A color-coded map of the United States showing the number of missing indigenous women and girls on NamUs, with darker red states having the highest number of kidnappings and lighter colored states having the lowest. (Photo Credit: NamUS)

Thanks to social media platforms like Instagram and TikTok, more information has been spread and made known about what is going on among the Indigenous population in our country.

An article from 2021 highlighted one of the first viral videos produced by a young indigenous woman crying out for help. 2KUTV states “In the short video, MiKayla O’Field of Tulsa, Okla. is seen with paint around her eyes and her hand over her mouth as indigenous music plays in the background. O’Field removes her hand to reveal a red handprint on her face. She then sings “remember me” in harmony with the music.” This video was recorded on May 8, 2020, and its caption reads:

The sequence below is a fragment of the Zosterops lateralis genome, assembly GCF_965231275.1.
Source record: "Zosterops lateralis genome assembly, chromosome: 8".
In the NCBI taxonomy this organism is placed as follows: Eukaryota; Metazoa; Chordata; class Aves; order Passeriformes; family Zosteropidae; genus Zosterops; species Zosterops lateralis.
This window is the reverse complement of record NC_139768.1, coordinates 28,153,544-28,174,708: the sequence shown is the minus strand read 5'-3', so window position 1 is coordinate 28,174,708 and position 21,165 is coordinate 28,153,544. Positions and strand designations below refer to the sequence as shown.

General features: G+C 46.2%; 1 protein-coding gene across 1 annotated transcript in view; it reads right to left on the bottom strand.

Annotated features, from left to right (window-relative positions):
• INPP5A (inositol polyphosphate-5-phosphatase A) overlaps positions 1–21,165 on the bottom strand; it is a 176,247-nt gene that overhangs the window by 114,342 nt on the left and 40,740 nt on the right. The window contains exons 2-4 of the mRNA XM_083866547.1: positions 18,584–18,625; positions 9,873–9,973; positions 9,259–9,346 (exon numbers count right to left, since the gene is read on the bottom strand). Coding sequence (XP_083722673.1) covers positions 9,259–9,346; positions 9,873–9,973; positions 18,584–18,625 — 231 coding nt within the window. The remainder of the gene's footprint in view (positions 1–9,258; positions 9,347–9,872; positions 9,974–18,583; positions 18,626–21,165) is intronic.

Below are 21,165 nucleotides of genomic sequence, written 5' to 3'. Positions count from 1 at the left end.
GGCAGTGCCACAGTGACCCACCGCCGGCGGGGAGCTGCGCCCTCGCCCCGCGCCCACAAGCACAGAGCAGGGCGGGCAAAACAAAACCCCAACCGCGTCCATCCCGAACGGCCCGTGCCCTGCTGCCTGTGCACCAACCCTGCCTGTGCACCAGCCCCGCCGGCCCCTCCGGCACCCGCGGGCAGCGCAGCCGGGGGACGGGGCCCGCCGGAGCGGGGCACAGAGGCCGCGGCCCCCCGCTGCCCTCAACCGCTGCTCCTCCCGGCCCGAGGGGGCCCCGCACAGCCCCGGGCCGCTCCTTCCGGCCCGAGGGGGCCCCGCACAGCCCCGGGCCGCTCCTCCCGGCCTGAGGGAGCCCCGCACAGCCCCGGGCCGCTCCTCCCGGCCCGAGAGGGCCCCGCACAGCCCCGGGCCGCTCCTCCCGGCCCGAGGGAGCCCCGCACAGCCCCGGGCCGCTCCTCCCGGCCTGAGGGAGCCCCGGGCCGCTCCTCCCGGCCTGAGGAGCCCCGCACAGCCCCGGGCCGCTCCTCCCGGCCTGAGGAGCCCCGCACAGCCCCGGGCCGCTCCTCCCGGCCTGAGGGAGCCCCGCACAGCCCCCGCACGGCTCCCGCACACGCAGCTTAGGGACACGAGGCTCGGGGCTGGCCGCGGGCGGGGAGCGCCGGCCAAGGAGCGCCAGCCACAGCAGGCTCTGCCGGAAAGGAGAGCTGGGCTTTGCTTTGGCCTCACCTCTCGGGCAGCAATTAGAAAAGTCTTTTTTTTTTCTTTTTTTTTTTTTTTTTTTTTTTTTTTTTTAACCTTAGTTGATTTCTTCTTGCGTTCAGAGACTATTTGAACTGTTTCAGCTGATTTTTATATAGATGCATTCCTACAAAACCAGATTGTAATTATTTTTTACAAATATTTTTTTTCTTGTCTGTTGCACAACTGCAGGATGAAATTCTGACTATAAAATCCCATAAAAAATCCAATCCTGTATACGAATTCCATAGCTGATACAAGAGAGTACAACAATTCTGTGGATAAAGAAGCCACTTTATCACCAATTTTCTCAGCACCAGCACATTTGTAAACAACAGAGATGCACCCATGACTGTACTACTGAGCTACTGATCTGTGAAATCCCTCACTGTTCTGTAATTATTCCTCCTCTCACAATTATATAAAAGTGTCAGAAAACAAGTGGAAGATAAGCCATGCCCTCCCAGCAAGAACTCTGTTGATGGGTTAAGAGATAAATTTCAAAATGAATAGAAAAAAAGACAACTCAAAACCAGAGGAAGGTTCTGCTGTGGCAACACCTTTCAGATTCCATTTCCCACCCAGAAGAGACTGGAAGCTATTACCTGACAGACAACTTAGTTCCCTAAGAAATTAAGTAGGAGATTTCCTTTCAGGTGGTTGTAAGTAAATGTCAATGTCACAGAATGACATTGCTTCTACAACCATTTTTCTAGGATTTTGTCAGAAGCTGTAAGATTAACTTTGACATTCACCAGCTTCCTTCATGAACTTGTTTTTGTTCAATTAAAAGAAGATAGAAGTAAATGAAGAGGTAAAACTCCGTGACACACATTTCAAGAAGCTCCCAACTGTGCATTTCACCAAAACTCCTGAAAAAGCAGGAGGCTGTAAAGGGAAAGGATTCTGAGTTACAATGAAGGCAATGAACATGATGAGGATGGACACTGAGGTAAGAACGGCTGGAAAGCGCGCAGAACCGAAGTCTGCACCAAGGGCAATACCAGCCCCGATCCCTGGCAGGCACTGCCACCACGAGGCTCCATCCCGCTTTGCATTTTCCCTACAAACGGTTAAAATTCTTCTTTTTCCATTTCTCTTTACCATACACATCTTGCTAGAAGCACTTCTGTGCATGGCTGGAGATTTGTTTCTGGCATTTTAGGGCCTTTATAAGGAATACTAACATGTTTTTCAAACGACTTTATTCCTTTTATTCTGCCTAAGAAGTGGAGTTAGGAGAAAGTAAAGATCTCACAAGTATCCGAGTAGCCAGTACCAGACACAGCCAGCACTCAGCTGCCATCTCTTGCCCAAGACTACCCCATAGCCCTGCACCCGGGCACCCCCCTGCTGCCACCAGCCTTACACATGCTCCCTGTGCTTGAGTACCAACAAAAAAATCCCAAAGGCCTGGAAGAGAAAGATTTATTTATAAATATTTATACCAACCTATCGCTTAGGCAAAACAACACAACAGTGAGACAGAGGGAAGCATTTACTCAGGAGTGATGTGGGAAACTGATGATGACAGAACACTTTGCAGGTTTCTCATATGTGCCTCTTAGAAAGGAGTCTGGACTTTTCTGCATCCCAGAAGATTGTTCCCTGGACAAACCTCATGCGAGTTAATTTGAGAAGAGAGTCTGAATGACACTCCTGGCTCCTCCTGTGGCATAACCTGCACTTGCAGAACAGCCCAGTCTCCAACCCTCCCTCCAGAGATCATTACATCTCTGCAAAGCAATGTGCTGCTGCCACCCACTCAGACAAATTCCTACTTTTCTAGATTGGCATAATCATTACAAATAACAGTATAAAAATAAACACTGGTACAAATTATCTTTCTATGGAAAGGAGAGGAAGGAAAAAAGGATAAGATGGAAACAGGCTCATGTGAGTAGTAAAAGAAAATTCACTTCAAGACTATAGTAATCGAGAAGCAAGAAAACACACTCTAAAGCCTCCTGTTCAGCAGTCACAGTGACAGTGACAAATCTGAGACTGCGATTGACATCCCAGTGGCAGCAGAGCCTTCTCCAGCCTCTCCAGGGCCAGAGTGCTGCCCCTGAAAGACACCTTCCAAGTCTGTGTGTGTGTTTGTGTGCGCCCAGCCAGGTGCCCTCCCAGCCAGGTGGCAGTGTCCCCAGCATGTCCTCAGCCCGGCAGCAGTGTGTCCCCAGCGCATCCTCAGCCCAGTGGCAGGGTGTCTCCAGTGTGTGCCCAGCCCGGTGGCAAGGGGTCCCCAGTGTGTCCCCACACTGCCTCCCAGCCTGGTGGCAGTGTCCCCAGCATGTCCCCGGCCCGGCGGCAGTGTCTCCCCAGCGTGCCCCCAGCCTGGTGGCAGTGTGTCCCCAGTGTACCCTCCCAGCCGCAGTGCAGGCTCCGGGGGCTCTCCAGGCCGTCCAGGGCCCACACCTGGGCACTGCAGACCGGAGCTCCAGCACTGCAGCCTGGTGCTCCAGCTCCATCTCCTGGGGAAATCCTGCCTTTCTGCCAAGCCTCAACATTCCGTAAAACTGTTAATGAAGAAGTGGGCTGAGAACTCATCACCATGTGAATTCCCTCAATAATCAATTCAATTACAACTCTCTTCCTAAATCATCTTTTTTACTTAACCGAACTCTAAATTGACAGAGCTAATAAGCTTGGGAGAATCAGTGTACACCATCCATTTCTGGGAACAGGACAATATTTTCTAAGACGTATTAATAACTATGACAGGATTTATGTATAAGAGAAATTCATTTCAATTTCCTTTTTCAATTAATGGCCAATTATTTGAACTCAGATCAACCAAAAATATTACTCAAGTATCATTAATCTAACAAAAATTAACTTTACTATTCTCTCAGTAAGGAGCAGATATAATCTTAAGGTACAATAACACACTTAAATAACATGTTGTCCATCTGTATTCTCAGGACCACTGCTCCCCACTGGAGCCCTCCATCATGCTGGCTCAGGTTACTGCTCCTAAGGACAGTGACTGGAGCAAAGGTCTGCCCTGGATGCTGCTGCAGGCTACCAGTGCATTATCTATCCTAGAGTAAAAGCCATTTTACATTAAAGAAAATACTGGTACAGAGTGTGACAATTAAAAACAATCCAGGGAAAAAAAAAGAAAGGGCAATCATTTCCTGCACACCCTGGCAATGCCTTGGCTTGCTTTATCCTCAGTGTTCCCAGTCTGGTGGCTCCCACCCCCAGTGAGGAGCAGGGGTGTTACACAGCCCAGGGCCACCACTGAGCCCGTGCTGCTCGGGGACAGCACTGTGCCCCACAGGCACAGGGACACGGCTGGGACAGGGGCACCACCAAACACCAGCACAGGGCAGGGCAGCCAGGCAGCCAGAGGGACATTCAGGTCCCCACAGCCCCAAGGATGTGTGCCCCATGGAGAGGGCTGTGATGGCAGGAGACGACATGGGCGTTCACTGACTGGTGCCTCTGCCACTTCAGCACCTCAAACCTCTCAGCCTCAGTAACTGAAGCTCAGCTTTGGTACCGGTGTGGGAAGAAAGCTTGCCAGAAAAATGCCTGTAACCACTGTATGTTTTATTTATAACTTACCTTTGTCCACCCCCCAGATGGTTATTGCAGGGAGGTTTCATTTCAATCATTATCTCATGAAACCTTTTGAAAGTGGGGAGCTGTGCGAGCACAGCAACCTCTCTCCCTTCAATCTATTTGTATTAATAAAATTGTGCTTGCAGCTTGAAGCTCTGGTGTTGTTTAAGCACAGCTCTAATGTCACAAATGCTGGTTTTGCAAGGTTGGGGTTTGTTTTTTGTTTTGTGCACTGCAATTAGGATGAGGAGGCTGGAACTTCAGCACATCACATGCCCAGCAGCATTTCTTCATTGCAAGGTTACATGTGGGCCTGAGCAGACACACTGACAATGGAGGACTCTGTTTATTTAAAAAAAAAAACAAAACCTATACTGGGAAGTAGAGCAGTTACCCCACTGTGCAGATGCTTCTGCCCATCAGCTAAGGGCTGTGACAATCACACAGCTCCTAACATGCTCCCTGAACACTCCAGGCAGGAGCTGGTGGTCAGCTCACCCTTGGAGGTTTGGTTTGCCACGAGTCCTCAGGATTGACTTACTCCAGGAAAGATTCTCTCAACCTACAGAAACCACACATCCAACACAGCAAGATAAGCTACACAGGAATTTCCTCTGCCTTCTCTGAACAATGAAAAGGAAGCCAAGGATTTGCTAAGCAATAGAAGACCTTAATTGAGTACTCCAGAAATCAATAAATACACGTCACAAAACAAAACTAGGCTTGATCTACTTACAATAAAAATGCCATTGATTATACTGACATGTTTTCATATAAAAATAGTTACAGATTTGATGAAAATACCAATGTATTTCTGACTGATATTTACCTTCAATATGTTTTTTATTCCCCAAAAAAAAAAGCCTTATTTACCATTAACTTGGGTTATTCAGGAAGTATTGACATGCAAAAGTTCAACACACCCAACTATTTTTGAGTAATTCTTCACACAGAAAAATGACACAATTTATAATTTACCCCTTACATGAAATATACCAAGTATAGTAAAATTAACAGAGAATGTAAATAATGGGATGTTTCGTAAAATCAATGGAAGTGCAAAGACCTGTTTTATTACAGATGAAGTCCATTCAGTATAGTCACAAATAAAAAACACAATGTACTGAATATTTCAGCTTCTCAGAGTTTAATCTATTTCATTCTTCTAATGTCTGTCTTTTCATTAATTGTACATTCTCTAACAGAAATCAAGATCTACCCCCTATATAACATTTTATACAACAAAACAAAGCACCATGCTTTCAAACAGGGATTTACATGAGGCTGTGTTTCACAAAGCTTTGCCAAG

“If you see this, duet. Please spread awareness of the murdered and missing indigenous women. #mmiw #firstnations #native #imstillhere.”

Starting a movement with over 400 million participants, indigenous women from all over the country have demanded the attention of the media.

With recent shows like Alaska Daily, missing and murdered Indigenous women have become a more acknowledged topic in American society. Still, little to nothing is done to bring justice to the families and loved ones of the lost women. However, Colorado’s lawmakers are making positive strides toward bringing justice to its Indigenous residents.